Monitoring internal load after lockdown

Monitoring internal load after lockdown

16/05/2020 Infographics

After a prolonged period of inactivity or limited training, such as the current situation after confinement by COVID-19, returning to competition increases the risk of injury considerably. The combination of the level of detraining and the lack of time to prepare for a return to a very intense and frequent competition becomes an explosive mixture (Paoli and Musumeci, 2020).

There is a similar period to the current one that occurred after the NFL lockout in 2011, in which the competition was suspended for 18 weeks (from March 11 to July 25). A study analyzed the return to training and competition after that period, with 12 Achilles tendon injuries occurring in just one month, when in previous seasons the average was 5 injuries throughout the whole season (Myer et al., 2011).

Load management has been pointed out as one of the key factors to reduce the injury incidence. There are two types of loads: external and internal. In order to quantify them, there are different technologies and methods (such as GPS, force platform, encoder, heart rate monitor, TMG, etc.) that allow performance professionals to have control of these variables to know the performance and individual assimilation of loads. (Bahr and Krosshaug, 2005).

In this sense, infrared thermography is a technology that measures the temperature of the skin and stands out because it is fast, non-invasive and offers objective data. Both thermal asymmetry between contralateral regions and a significant decrease or increase over a period may indicate an increased risk of injury, as described by Tumilty et al in a study on Achilles tendon with thermography (2019).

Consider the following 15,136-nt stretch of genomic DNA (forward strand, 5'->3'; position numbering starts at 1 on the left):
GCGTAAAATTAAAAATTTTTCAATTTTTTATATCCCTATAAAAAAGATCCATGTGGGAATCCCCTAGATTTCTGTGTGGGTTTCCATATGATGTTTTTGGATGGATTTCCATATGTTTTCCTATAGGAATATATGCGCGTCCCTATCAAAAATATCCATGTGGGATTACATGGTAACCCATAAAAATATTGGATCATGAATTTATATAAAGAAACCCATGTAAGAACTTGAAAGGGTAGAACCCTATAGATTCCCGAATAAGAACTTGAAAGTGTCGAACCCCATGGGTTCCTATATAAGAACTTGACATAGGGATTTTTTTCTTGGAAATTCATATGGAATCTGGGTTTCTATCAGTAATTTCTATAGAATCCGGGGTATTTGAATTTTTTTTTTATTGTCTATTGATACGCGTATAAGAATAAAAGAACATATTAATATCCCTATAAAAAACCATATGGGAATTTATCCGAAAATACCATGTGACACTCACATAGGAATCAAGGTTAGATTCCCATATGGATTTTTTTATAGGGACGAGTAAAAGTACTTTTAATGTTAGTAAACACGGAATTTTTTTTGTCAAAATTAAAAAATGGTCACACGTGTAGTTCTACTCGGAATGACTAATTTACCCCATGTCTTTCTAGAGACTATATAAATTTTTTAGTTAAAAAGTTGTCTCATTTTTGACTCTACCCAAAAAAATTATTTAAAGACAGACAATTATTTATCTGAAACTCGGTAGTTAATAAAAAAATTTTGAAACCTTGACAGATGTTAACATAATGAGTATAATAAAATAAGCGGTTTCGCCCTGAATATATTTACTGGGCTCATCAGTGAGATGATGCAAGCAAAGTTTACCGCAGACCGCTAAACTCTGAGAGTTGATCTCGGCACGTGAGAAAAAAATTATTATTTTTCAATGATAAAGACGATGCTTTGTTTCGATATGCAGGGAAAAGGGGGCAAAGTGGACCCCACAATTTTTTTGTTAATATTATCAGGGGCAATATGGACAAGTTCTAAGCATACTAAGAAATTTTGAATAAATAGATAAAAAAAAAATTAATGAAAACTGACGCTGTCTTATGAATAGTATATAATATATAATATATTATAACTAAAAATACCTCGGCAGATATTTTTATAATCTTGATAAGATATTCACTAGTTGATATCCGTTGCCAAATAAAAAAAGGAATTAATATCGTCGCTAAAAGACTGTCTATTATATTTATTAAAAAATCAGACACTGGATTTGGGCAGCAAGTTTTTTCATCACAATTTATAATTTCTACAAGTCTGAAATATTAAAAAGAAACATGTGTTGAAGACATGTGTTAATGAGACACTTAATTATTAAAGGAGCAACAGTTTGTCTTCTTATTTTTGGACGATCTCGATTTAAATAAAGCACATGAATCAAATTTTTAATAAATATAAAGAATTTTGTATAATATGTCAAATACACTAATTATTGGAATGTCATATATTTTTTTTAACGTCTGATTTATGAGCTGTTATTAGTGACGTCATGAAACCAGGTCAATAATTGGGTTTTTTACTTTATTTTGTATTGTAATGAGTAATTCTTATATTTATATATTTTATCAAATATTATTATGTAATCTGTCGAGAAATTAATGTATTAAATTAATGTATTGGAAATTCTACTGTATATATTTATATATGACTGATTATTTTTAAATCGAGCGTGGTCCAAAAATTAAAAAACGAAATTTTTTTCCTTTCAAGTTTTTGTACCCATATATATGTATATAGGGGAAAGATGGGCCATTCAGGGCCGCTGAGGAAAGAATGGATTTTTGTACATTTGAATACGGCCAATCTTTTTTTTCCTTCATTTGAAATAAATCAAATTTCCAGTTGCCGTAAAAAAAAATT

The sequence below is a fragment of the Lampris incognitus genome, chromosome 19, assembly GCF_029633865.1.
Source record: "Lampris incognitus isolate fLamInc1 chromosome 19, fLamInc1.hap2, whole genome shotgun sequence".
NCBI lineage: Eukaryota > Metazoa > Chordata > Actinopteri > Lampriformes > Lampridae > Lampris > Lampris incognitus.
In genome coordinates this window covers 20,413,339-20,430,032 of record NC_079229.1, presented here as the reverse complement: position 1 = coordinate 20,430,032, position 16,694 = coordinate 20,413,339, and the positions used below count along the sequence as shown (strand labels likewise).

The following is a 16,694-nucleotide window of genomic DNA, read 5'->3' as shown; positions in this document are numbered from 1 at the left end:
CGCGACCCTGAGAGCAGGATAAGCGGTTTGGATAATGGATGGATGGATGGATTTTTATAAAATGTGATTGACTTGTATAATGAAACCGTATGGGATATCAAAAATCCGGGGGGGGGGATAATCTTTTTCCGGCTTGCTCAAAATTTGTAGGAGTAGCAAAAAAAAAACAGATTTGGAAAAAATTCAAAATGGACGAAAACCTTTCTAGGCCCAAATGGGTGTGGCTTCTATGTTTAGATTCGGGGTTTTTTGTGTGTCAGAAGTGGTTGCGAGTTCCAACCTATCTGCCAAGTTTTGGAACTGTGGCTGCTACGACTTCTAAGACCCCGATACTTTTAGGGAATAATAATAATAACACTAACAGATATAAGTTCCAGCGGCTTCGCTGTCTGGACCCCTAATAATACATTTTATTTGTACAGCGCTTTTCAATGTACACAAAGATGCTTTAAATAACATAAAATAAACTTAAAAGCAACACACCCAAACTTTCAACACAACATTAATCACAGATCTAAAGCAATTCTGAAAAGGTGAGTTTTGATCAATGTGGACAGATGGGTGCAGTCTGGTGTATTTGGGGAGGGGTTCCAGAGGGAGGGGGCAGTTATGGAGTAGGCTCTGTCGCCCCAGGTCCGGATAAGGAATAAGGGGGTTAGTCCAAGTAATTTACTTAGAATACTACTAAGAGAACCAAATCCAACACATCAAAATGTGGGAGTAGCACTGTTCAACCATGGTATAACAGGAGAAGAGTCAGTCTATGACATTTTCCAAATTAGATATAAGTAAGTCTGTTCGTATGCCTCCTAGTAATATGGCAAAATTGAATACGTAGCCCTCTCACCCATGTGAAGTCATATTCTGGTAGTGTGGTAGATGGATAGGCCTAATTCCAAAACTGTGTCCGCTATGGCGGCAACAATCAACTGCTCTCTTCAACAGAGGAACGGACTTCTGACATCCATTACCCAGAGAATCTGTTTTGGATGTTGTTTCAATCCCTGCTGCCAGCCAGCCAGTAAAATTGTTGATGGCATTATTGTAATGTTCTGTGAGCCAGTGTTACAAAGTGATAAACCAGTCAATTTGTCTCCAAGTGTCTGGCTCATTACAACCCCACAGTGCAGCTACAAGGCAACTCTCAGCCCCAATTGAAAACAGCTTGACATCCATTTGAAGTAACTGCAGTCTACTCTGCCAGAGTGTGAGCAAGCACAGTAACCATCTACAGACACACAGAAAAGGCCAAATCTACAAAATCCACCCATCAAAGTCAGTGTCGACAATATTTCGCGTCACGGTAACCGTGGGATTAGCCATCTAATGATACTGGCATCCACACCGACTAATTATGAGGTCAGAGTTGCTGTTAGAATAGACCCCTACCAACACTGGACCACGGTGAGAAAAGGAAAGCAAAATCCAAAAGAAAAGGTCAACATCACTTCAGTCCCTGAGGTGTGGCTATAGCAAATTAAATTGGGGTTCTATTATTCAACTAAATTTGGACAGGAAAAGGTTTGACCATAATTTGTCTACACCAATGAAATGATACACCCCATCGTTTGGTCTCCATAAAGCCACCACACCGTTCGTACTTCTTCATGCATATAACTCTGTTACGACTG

The key is that the temperature provides us with objective and quantifiable information on the physiological state of the tissues. Its variation is closely related to the individual and localized assimilation of the load. That is why it becomes a key tool for injury prevention, as well as for monitoring injuries and return to play decisions (Hildebrandt et al., 2012).


Paoli, A.; Musumeci, G. Elite Athletes and COVID-19 Lockdown: Future Health Concerns for an Entire Sector. J. Funct. Morphol. Kinesiol. 2020, 5, 30.

Myer, G. D., Faigenbaum, A. D., Cherny, C. E., Heidt Jr, R. S., & Hewett, T. E. (2011). Did the NFL lockout expose the Achilles heel of competitive sports?.

Tumilty, S., Adhia, D. B., Smoliga, J. M., & Gisselman, A. S. (2019). Thermal profiles over the Achilles tendon in a cohort of non-injured collegiate athletes over the course of a cross country season. Physical Therapy in Sport, 36, 110-115.

Bahr R, Krosshaug T. (2005). Understanding injury mechanisms: a key component of preventing injuries in sport. British Journal of Sports Medicine 2005;39:324-329.

Hildebrandt, C., Zeilberger, K., Ring, E. F. J., & Raschner, C. (2012). The application of medical Infrared Thermography in sports medicine. In K. R. Zaslav (Ed.), An International Perspective on Topics in Sports Medicine and Sports Injury (pp. 257-274): InTech.

Europa Thermohuman ThermoHuman has had the support of the Funds of the European Union and the Community of Madrid through the Operational Programme on Youth Employment. Likewise, ThermoHuman within the framework of the Export Initiation Program of ICEX NEXT, had the support of ICEX and the co-financing of the European Regional Development Fund (ERDF).

CDTI Thermohuman has received funding from the Centre for the Development of Industrial Technology (CDTI), in participation with the European Regional Development Fund (ERDF), for the R+D activities involved in creating a new tool, based on thermography, for the prediction and prevention of rheumatoid arthritis. See project detail.